photo of person from Nepal Sindhulpalchok
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introducing the area


 quotes about education
 key testimonies featuring education

schoolchildren in NepalEveryone who comments on education cites it as an issue of vital importance, though they also say that not everyone is so enlightened and that many still see educating girls as a waste of time - about 30% of girls start school, according to one narrator, but only a very small number stay on and gain their School Leaving Certificate. Access is also still an occasional problem. Children in one isolated village cannot reach the nearest school. One narrator (Nepal 13) relates how his determination to seek an education led to his refusing an arranged marriage at the age of 14 and leaving home. He eventually learned to read and write and, returning to his village, conducted a determined campaign to get the local administration to build a school.

Narrators have a range of educational levels, from a man swindled of his fair share of family property because he could not read the documents he signed, to a woman schoolteacher who believes that educated people have a duty "to stand up against society" on behalf of women's right to education. Education is seen as a source of empowerment: a way to improve livelihoods and open up job opportunities (although one narrator says nepotism is more important than education in securing a good job); to enhance the position of women; and to insure against being cheated in life. "When I didn't know anything people dominated me. Now I know something they can't dominate me. If I had got the chance to learn to read in my childhood I would be a different person. In our village two [higher caste] people knew how to write the alphabet. When we asked them to teach us they told us it was not for us to learn.... When the adult education class opened I joined.. Now I know better than them. Then they told me: "Those days we used to dominate you, now you dominate us," says one narrator (Nepal 4) of the Tamang caste. Women are said to profit more from adult education: "They are more serious, they want to learn more."

Because of its power to break down social inequalities, one narrator says, education is abused, with dominant groups trying to exclude others from the benefits it confers. More commonly cited constraints include: sons taken out of school to help with agricultural work; daughters kept at home to do housework or work in the fields or once they reach adolescence; teacher absenteeism and the low quality of some of the teaching; the high cost of schooling. Several narrators say they are prepared to put up with absent but wage-earning husband in order to pay for their children's education. In the new interviews (Nepal 24-32) several say how village schools have often had to close as a result of the conflict, either because teachers have been targeted by the government or the Maoists, or because children are scared of being "abducted" by the Maoists. "We had a teacher in our Lamjung [district] village. His son has gone to [join a] student group of Maoists. while [the] father was teaching he was dragged out of school. [He] was taken by the army and.beaten severely and killed" (Nepal 26).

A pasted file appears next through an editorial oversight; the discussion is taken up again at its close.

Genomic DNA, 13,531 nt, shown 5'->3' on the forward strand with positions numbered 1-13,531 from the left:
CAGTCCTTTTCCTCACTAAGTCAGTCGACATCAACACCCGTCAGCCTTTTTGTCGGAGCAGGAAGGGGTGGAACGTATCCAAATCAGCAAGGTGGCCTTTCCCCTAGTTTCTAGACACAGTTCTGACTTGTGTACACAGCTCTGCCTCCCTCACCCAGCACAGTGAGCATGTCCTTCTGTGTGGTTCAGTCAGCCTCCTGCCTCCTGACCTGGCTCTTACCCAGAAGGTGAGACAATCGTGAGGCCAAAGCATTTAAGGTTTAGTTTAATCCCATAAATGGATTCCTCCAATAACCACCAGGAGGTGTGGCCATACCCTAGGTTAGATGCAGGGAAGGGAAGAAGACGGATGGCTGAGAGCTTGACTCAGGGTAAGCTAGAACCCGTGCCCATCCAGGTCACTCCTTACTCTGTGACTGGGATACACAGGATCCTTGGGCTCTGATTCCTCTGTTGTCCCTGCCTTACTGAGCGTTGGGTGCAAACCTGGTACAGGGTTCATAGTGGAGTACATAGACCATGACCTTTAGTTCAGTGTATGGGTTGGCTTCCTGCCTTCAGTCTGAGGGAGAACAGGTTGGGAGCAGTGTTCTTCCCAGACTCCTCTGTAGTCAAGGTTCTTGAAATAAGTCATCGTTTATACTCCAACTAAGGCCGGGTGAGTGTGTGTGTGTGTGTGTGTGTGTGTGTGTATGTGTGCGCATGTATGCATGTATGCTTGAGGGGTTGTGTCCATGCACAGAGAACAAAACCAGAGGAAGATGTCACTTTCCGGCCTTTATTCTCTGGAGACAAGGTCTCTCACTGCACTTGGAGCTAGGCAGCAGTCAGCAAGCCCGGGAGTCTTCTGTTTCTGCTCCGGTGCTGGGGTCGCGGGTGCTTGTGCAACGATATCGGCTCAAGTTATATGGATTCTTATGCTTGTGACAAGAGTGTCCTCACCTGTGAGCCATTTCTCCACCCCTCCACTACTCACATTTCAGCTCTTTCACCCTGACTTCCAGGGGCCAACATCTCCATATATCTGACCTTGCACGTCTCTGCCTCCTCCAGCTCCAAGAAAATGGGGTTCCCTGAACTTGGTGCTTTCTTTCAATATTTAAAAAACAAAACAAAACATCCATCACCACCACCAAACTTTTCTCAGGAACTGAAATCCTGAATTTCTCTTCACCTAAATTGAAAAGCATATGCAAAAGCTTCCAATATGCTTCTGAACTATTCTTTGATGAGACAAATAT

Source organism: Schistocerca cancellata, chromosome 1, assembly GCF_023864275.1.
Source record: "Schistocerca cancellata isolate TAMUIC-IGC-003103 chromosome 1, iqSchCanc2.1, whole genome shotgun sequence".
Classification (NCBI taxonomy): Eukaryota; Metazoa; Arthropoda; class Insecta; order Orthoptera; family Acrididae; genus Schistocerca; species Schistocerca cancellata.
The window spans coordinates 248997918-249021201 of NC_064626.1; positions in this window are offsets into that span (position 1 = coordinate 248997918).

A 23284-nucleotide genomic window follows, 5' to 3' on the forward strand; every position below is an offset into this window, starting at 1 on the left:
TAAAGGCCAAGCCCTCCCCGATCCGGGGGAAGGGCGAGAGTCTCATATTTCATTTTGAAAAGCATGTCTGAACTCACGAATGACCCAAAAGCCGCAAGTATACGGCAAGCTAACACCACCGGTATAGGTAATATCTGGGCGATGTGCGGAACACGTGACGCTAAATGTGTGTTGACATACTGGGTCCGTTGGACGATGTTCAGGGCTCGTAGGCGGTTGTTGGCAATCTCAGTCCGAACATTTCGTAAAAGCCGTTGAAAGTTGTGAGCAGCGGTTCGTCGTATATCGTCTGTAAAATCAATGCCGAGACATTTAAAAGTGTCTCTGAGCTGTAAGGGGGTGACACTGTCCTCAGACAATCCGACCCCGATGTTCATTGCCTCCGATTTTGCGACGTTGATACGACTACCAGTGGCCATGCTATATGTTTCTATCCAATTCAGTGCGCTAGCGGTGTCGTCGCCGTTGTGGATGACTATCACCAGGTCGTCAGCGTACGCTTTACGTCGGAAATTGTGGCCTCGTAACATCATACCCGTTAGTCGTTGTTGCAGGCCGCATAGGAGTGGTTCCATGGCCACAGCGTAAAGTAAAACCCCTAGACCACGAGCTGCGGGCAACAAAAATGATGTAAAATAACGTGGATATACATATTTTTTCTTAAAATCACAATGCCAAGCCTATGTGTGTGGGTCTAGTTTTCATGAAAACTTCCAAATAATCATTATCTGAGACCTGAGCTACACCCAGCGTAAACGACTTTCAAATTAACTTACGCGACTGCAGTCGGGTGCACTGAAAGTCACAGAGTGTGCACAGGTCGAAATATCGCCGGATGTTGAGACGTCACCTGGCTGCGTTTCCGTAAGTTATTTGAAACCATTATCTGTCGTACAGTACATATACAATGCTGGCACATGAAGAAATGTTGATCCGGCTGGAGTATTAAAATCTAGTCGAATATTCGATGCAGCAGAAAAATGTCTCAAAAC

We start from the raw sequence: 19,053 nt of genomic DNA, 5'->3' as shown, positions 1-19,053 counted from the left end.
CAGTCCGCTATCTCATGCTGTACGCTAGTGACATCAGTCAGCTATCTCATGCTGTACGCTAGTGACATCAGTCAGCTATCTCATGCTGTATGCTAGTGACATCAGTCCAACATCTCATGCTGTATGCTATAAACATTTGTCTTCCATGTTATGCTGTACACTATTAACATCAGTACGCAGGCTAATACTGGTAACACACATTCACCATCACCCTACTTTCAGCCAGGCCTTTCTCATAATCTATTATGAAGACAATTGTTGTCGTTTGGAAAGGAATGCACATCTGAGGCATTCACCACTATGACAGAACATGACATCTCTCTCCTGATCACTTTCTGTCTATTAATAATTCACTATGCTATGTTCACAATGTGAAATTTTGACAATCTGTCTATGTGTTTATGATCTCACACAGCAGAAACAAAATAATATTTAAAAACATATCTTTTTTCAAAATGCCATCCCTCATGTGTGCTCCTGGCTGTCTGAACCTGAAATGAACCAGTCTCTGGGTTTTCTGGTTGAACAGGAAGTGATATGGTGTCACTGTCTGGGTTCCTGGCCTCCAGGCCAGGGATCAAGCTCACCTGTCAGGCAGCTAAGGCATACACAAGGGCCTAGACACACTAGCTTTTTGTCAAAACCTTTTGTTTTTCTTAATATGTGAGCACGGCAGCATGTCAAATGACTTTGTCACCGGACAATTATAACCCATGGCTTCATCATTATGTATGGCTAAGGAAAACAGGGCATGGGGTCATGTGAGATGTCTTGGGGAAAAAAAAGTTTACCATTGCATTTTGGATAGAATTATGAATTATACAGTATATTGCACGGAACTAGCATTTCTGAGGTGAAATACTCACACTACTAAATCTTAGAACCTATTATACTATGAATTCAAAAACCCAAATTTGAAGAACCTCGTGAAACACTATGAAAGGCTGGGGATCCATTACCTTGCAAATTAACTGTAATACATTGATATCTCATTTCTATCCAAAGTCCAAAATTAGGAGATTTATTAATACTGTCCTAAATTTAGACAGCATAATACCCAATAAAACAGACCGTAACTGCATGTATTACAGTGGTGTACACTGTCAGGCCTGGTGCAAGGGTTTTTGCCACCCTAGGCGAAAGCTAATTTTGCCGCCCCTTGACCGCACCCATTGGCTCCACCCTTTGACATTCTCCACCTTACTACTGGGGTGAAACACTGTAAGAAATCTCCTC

The government is criticised for not doing more to provide education and concern is expressed that local languages will be lost because they are not used in schools. Some narrators mention that skills training would help people find waged work locally in agricultural off-seasons, while warning that this might just encourage migration to Kathmandu. One woman is clear that migration itself is a form of education: "[Migrant labourers] come back a little more educated, come back with new ideas and understanding, teach new things to children. Due to that things are better in village than before. Now if all people stayed in village only, would anything have happened? .Villagers were not in a position to see new things" (Nepal 31).